In light of my take on last night’s legislative shenanigans, a few very smart people have asked me, in a sense, “sure, perhaps, but do you REALLY think that’s what happened?” Most of these objections (and the media’s narrative) suggest that Boehner thought he had enough votes for H.J.Res.66 and, upon seeing the too-close-for-comfort on HR 6684, realized that he did not. In other words, Boehner miscalculated, pure and simple.
This is a very good question for a number of reasons. First, it correctly implies that I don’t really know what was going through any of the relevant actors’ minds in the days leading up to yesterday, not to mention what everybody was thinking last night.
Second, the question provokes one to think about what strategic analysis is supposed to do. In some ways, my answer to this is classically dodgy. Game theory is prescriptive: properly done, it informs the analyst about what one should do. Even then, it requires that you have some idea about how the other people are going to act.
More importantly, game theory is not supposed to (and generally can’t) tell you why somebody did something. Furthermore, this statement isn’t merely some escape clause along the lines of “well, it’s just a model.”
No, the very foundations of game theory and strategic analysis lead logically to the conclusion that in some circumstances, rational/strategic behavior will necessarily not be indicative of what motivates it. It is not too strong in my opinion to assert that this fact is the “heart” of signaling models, which have played a key role in my yammering about recent events. (And are at the heart of the classic movie clip I posted in my previous post.)
Think of it this way: suppose (1) that everyone thinks that he really wanted to win that vote last night (I’ll come back to this in a second) and (2) that Boehner also wants to get as “conservative of a deal” as possible from the Democrats in averting (or, perhaps, in response to falling off) the fiscal cliff. Point (2) is of course known by everyone. After reading this post, Democrats also realized that Boehner might claim to not be able to deliver GOP votes for a moderate (much less liberal) resolution of the fiscal cliff. Accordingly, they and Obama tell Boehner “maybe you can deliver ‘em, maybe you can’t. You don’t have any reason to tell us (particularly in private) that you can. Prove it.”
Now, point (1) of my supposition — that Boehner doesn’t want to bring out a bill that doesn’t have the votes — comes into play. According to this supposition, Boehner would not bring forward a bill and then pull it without it getting a vote unless he didn’t have the votes.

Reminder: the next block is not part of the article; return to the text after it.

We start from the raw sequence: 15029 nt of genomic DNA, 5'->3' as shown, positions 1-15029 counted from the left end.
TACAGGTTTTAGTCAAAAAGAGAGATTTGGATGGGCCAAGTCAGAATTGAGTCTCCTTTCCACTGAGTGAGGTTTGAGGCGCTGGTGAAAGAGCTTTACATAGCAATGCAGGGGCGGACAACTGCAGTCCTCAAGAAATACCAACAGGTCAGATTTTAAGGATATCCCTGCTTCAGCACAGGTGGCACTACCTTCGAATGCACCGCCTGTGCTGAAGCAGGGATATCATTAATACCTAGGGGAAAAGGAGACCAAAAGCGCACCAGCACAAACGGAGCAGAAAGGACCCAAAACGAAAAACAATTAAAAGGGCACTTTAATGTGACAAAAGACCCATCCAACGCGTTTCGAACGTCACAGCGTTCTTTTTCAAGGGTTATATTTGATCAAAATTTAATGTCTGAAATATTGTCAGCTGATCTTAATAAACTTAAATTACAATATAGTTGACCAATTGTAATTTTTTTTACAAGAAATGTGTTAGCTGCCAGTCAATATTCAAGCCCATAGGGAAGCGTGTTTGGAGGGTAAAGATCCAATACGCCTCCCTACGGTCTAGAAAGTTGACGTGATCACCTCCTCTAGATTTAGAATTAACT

If we really believe that we know exactly how much Boehner “wanted to have and win that vote” on H.J.Res. 66 last night, we can form a reasonably precise estimate of Boehner’s beliefs about the GOP votes heading into last evening. But, if our belief about this is too high — i.e., if we think Boehner wanted to win (or, didn’t want to lose/pull) that vote more than he really did — the Boehner has an incentive not only to stage a dramatic “let’s vote….oh no, let’s stop!” AND he and his other policy-interested GOP colleagues have an incentive to bolster and shepherd the narrative of, “aww shucks, poor Boehner….He really screwed that one up.” Because to say that it wasn’t that big a deal implies that the whole melodrama should be taken as simply a larger and more elaborate way of simply claiming to not have the votes.
This brings me back to the first part of the supposition. There’s been increasing talk (and here) about whether Boehner might not be reelected Speaker on January 3rd because of all of these shenanigans. I have separate thoughts on that, but they’re outside of the current discussion. (Short version: no, he need not fear, in my opinion.) But this kind of talk is exemplary of the second-order incentives I am talking about in terms of Boehner and the GOP stoking (or at least not dousing) the flames of a narrative of a rowdy/uncontrollable/maverick GOP conference. The whole act of bringing up and then not taking a vote on an unpopular, dead-in-the-water tax bill is pointless unless observers think that this was costly to the man who made it happen: Boehner.
(I might come back to discussing the apparent conflict between this and the conference’s solid affirmation of Boehner’s leadership in another post. I’ll simply note at this point that I’m not seeing many quotes from GOP members alluding to that public support.)
(Similarly, I might revisit the intriguing point about why Boehner didn’t actually just go ahead and have the vote. Short version: I think it might have passed.)
Well, that’s it for now. Thanking those of you who have read and questioned for pushing me to think even more about what I can and, more importantly, can’t do, I leave with you with this.